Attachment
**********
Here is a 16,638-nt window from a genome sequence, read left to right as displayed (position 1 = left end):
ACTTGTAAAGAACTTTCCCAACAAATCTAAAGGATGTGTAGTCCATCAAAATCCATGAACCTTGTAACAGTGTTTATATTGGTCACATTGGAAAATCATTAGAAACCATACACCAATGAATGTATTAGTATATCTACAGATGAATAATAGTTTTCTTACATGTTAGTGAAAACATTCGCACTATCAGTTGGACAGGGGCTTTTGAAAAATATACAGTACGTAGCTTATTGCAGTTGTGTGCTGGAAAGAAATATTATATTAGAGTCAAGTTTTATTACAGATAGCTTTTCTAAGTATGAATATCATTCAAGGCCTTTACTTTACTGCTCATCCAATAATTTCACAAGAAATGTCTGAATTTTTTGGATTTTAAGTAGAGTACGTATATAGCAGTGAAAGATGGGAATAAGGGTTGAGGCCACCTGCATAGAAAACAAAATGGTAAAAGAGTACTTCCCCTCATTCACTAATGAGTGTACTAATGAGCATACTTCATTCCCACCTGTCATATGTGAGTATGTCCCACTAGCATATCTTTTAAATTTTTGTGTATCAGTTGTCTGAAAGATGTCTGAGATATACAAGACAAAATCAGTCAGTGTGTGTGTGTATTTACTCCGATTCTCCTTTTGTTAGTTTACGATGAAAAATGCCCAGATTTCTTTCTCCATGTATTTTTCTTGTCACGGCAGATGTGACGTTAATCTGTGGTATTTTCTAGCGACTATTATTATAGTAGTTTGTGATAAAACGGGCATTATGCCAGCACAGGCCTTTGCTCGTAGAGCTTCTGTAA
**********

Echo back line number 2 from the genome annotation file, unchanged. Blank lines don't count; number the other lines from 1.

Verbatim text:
ACTTGTAAAGAACTTTCCCAACAAATCTAAAGGATGTGTAGTCCATCAAAATCCATGAACCTTGTAACAGTGTTTATATTGGTCACATTGGAAAATCATTAGAAACCATACACCAATGAATGTATTAGTATATCTACAGATGAATAATAGTTTTCTTACATGTTAGTGAAAACATTCGCACTATCAGTTGGACAGGGGCTTTTGAAAAATATACAGTACGTAGCTTATTGCAGTTGTGTGCTGGAAAGAAATATTATATTAGAGTCAAGTTTTATTACAGATAGCTTTTCTAAGTATGAATATCATTCAAGGCCTTTACTTTACTGCTCATCCAATAATTTCACAAGAAATGTCTGAATTTTTTGGATTTTAAGTAGAGTACGTATATAGCAGTGAAAGATGGGAATAAGGGTTGAGGCCACCTGCATAGAAAACAAAATGGTAAAAGAGTACTTCCCCTCATTCACTAATGAGTGTACTAATGAGCATACTTCATTCCCACCTGTCATATGTGAGTATGTCCCACTAGCATATCTTTTAAATTTTTGTGTATCAGTTGTCTGAAAGATGTCTGAGATATACAAGACAAAATCAGTCAGTGTGTGTGTGTATTTACTCCGATTCTCCTTTTGTTAGTTTACGATGAAAAATGCCCAGATTTCTTTCTCCATGTATTTTTCTTGTCACGGCAGATGTGACGTTAATCTGTGGTATTTTCTAGCGACTATTATTATAGTAGTTTGTGATAAAACGGGCATTATGCCAGCACAGGCCTTTGCTCGTAGAGCTTCTGTAA